Marvel Universe >> View Post
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Post By
Stuart

In Reply To
The Black Guardian
Moderator

Location: Paragon City, RI
Member Since: Sat May 17, 2008
Subj: Re: Kids Income
Posted: Mon Oct 12, 2015 at 03:16:26 pm EDT (Viewed 8 times)
Reply Subj: Kids Income
Posted: Mon Oct 12, 2015 at 02:36:17 pm EDT (Viewed 190 times)

Previous Post


    Quote:
    The whole idea of super heroes are proposterous, so just go with it. Don't try and ground it in realism.

Agreed with this. I'm not very sure how many people know what realism is nowadays, anyway. "Reality TV?!" HA!


    Quote:
    They really want to increase sales, go back to cheap paper, go back to creators getting smaller salaries, aim them at kids, put them down to 50p a comic and circulation will go back up. I bet you. What under 10 has £20 a month to pay on comic books.

I was getting much more than that in allowance when I was 10 (40 years ago). And we were almost poor.

In the US, kids (ages 8-12) are spending about $40 billion per year of "their own money." There are about 10 million of them. That means they're getting about $4000 per year, on average, or $300 and change per month. This really doesn't count necessities that mommy and daddy are providing. They generally have the money. It's up to Marvel to exploit that and relieve them of it.

I can't comment on US, I'm UK based.

I used to get £5 every two weeks, and for that I used to buy a comic for 10p down at the local book exchange (David's Books in Brighton if anyone is interested, used to be a whole selection from new comics to back issues of Dazzler, Rom, Spider-Woman, Marvel Triple Action, Marvel Illustrated. Hunting through the back issue trays searching for that missing all important issue).

But nowadays with the average comic ranging from £2 - £4, I can't see kids taking it as a hobby. But it's not only price but where you can buy them from. I started buying as I saw them in my local Newsagents, nowadays you have to hunt to find a comic shop, and all my non geek friends wouldn't even know where to start looking for one of those, so they're kids take up sport.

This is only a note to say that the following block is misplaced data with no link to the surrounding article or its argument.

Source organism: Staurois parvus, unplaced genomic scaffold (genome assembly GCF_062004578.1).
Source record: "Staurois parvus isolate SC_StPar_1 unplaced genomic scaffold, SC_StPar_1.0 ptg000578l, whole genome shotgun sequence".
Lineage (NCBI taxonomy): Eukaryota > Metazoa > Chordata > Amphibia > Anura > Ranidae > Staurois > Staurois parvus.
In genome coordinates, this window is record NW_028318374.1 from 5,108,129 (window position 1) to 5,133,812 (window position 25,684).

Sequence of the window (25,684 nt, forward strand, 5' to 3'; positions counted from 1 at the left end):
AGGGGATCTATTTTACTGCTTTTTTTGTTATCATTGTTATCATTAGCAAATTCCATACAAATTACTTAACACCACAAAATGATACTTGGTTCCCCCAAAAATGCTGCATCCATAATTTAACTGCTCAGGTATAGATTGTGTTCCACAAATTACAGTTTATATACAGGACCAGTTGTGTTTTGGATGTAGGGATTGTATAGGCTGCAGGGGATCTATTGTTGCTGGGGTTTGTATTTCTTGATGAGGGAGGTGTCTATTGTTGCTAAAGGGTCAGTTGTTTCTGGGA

This whole argument over long runs being off putting to kids I also think is a misnomer, as a kid I loved the idea I was starting at issue 191 as there was all this history I could learn. And when you're a kid what's really the difference between 191 issues and 500. Yes you get up spikes from new #1s, but I just see this as providing a jumping off point for old collectors, rather than new jumping on points for new readers.

Look at the new 52, started strong, but I believe sales are now dropping, now they're trying to attract back old readers by trying to incorporate pre 52 history into their range, but they actually can't as they now have all these new histories that contradict old continuity. It Post crisis Hawkman on a wide line scale.

So I guess it's the current price point (imo) plus availability. Not the actual product. By trying to diversify their characters in a hope to attract new readers is wrong. You want new black, Asian, female readers, create new characters that reflect them and invest time into them. I don't believe that black readers don't buy Cap as Steve Rogers is white. They're trying to fix something that isn't broken and have alienated me, as stated their choice, their product. Just as its my choice not to buy.


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